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It is well known that the sum of a series $m$ of squared standard independent normal random variables follows a $\chi^2$ dstribution with $m$ degrees of freedom. It is also true that the ratio of two such independent distributions follows a F distribution, after the $\chi^2$ variables have been divided by $m$.

But how is this ratio distributed when the two chi-squared random variables are not independent?

For example, say there is a multivariate normal data-generating process $P = \mathcal{N}(\mathbf{0,\Sigma})$, and the data are $N$ draws from this distribution. The mahalanobis distance $D$ of any given observation follows a $\chi^2_m$ distrbution, where $m$ is the number of dimensions.

Say we take the same $N$ draws and calculate the "inverted" squared mahalanobis distance $(\mathbf{x-\mu})'\mathbf{S}^{-1^{-1}}(\mathbf{x-\mu})$. Call these distances $D_i$. They'll be correlated with $D$, because the inverted covariance matrix has the same eigenvectors, only with inverted eigenvalues.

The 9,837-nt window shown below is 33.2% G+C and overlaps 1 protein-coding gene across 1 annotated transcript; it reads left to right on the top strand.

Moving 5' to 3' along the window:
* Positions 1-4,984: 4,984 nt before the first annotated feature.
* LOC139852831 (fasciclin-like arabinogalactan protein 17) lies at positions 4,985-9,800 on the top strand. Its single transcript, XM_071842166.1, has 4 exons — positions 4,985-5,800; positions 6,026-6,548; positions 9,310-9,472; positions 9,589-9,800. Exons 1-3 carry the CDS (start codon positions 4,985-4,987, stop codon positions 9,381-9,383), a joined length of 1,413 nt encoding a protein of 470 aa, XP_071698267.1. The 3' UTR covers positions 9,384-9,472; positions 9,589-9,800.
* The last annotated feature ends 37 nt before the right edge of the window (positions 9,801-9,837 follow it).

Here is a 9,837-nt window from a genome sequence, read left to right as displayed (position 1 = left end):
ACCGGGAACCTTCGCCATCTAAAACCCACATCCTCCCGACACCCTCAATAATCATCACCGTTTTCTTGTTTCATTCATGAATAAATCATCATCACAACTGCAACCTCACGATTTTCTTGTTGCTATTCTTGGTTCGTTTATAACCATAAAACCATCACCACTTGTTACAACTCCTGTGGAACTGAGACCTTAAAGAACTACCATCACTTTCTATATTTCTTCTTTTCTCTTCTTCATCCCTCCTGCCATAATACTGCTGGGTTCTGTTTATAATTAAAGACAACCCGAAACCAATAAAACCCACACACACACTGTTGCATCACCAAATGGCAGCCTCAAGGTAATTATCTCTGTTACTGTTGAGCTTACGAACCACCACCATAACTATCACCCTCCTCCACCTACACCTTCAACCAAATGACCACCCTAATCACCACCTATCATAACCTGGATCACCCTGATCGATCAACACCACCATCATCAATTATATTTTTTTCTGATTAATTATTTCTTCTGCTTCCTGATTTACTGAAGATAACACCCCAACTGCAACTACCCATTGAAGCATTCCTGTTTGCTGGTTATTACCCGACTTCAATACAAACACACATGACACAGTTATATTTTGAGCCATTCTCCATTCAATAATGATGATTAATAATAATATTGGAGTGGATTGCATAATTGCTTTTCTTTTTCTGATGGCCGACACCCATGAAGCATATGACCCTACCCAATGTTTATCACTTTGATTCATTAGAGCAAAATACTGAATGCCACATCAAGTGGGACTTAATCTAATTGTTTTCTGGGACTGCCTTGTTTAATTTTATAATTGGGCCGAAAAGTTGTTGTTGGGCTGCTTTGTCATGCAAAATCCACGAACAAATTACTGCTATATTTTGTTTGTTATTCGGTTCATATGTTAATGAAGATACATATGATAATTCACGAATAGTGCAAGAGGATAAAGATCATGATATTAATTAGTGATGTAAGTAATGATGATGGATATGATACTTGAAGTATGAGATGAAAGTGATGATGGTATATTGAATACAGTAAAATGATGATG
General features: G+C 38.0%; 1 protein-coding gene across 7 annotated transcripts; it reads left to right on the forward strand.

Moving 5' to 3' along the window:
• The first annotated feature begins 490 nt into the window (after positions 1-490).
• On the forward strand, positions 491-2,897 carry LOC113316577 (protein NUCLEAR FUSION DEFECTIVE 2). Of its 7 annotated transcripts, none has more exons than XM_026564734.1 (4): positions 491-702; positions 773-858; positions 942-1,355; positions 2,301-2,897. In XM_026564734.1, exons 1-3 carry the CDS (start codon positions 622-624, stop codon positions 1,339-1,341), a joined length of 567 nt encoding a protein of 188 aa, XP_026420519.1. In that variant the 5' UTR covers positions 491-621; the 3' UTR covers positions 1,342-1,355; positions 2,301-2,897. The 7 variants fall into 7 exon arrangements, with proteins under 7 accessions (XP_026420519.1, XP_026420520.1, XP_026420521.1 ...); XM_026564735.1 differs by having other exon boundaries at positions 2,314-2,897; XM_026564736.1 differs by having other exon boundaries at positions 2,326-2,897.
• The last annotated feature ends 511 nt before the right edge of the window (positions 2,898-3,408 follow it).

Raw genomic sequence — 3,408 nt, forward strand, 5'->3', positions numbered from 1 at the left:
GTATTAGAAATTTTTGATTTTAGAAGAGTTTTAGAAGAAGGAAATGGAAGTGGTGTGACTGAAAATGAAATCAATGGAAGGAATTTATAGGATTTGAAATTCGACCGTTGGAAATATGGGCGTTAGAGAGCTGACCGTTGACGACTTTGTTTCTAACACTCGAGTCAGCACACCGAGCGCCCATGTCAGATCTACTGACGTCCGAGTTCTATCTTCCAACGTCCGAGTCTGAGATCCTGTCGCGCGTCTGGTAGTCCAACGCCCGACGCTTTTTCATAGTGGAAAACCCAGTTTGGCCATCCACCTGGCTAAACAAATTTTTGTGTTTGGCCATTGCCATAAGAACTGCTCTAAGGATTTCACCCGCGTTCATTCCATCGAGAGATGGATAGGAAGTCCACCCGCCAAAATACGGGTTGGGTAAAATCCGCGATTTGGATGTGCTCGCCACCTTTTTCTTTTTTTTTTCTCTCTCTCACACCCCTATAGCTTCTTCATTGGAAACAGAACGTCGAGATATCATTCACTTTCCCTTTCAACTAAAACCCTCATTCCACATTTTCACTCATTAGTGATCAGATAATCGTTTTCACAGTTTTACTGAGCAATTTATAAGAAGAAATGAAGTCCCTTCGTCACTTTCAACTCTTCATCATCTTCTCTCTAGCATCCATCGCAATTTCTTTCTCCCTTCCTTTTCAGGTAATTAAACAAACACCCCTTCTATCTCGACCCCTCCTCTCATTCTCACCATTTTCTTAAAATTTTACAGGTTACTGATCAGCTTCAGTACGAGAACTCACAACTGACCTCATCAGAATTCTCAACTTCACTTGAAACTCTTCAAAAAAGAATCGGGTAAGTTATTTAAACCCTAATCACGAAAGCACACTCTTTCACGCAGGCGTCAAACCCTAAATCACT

Given that $D$ and $Di$ have a non-zero correlation $\rho$, what is the CDF of $\frac{D}{Di},m,\Sigma$?? (And do I need all of the information in $\Sigma$, or do I simply need $\rho$?)

edit: I've found the following paper on correlated bivariate $\chi^2$ distributions, but it gives a result for a bivariate pdf, rather than their univariate ratio. I'm working on seeing whether I can take that result and get a Cdf of the ratio, but it may be beyond me: [Moments of the product and ratio of two correlated chi-square variables][1]

That PDF is given as $$ \frac{2^{-(m+1)}(xy)^{(m-2)/2}e^{\frac{-x-y}{2*(1-\rho^2)}}}{\sqrt{\pi}\Gamma(\frac{m}{2})(1-\rho^2)^{m/2}}\displaystyle\sum_{i=0}^{\infty}(1+(-1)^i)\left(\frac{\rho \sqrt{xy}}{1-\rho^2}\right)^i\left(\frac{\Gamma((k+1)/2)}{k!\Gamma((k+m)/2)}\right) $$ (yikes)

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    $\begingroup$ Please double-check your first paragraph. The normal random variables need to be standard normal. And they need to be squared before taking the sum. And to get the F from two independent $\chi^2$ random variables, they need to be divided by their degrees of freedom before taking their ratio. $\endgroup$ – Wolfgang Sep 25 '15 at 9:01

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